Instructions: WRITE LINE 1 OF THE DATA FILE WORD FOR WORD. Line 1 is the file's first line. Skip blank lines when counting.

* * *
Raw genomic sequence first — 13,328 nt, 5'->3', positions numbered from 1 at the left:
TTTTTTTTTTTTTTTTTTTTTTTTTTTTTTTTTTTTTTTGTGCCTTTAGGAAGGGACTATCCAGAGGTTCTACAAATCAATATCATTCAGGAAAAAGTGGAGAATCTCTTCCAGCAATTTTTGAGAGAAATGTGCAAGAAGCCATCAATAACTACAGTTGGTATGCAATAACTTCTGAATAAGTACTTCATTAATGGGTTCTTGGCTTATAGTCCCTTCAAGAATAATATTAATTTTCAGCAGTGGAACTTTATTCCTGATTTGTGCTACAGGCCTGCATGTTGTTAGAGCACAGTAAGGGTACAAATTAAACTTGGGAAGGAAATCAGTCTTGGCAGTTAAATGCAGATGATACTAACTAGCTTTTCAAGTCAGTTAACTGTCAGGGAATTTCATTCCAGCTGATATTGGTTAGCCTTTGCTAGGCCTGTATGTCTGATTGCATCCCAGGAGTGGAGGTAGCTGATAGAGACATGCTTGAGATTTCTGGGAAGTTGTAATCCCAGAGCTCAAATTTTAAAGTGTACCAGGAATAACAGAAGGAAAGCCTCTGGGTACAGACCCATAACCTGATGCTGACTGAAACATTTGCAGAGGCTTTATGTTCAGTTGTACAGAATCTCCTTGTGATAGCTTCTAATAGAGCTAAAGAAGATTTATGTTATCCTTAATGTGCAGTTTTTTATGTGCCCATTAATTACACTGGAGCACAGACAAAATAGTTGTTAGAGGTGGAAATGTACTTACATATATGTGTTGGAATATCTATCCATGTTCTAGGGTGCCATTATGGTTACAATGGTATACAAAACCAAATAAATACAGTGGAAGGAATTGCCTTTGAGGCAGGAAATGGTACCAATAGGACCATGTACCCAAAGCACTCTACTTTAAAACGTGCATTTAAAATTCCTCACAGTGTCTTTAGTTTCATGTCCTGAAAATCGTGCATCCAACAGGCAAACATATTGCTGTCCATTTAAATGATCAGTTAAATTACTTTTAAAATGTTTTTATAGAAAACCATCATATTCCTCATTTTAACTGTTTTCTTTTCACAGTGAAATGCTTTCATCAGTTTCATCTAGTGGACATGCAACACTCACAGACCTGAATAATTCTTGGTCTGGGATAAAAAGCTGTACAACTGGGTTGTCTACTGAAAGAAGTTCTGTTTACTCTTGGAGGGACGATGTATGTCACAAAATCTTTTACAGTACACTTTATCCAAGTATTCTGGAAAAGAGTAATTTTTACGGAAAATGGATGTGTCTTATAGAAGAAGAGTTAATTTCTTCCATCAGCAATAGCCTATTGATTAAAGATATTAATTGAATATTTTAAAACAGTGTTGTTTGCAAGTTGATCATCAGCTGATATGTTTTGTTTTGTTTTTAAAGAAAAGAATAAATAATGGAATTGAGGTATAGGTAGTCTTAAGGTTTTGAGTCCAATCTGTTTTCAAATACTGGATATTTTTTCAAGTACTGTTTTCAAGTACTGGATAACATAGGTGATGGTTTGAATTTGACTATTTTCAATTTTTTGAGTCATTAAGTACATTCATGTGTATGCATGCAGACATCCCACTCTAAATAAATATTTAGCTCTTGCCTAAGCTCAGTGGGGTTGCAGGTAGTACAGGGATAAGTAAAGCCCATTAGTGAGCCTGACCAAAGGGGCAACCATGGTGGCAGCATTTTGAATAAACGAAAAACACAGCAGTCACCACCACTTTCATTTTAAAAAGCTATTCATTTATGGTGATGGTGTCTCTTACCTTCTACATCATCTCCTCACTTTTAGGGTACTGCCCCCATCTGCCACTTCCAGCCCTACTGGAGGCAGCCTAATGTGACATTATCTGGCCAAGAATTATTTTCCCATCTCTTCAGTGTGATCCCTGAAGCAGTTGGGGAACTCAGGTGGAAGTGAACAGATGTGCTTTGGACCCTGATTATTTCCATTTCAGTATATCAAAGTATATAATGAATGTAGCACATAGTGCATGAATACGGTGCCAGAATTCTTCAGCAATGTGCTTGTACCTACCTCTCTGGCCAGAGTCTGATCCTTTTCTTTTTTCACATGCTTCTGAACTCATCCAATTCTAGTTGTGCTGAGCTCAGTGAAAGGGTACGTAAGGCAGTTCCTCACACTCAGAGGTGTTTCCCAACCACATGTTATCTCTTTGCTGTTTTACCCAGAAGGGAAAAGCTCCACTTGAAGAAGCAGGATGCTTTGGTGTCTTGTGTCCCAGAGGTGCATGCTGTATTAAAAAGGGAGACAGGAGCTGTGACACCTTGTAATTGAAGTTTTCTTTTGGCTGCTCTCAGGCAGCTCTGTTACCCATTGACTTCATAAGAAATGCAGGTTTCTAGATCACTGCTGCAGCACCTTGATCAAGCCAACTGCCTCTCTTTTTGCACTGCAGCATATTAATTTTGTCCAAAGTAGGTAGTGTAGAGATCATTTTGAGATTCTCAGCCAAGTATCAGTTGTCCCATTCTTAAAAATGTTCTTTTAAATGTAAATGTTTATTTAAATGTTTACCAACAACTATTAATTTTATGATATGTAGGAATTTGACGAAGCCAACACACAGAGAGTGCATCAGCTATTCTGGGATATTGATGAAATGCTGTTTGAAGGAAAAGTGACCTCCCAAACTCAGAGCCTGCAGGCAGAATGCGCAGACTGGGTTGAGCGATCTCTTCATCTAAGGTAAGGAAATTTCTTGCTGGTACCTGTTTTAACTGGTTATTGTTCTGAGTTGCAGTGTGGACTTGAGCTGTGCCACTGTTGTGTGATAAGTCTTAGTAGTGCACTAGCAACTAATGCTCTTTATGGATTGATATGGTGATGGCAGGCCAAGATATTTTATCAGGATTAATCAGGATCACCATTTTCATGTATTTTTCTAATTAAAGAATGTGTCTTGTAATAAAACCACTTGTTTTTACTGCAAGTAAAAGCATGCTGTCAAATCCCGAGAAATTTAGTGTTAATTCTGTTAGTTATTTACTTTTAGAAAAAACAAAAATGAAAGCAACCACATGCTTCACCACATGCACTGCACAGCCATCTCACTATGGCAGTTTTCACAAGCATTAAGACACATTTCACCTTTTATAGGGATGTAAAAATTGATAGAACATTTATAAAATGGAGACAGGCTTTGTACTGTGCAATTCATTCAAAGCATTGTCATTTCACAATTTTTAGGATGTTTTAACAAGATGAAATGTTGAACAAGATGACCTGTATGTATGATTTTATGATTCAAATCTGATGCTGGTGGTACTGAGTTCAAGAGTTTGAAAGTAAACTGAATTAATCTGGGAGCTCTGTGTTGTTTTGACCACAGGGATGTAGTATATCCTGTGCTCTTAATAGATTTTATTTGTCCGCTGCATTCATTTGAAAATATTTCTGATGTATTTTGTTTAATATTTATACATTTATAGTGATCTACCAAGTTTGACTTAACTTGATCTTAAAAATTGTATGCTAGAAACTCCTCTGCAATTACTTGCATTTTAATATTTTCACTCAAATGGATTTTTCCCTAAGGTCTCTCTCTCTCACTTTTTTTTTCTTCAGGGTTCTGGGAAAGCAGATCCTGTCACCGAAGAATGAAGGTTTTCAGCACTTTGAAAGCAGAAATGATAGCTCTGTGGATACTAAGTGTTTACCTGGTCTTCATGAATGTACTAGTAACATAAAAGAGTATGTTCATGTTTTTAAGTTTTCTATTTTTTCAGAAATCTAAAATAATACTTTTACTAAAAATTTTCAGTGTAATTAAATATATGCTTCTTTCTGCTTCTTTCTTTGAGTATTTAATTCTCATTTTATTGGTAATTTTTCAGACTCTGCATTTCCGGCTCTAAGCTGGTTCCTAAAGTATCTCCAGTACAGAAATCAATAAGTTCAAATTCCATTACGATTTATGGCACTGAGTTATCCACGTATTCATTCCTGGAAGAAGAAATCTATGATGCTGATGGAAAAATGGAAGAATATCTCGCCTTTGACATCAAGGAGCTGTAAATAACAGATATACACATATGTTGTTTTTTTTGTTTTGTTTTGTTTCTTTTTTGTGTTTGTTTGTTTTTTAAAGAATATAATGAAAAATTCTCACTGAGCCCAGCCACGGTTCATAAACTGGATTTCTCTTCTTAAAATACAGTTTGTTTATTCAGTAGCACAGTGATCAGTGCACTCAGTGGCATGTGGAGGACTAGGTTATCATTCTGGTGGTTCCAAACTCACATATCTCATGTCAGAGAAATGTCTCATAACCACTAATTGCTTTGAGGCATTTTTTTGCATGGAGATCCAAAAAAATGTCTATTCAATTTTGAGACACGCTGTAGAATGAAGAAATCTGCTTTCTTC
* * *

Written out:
Raw genomic sequence first — 13,328 nt, 5'->3', positions numbered from 1 at the left: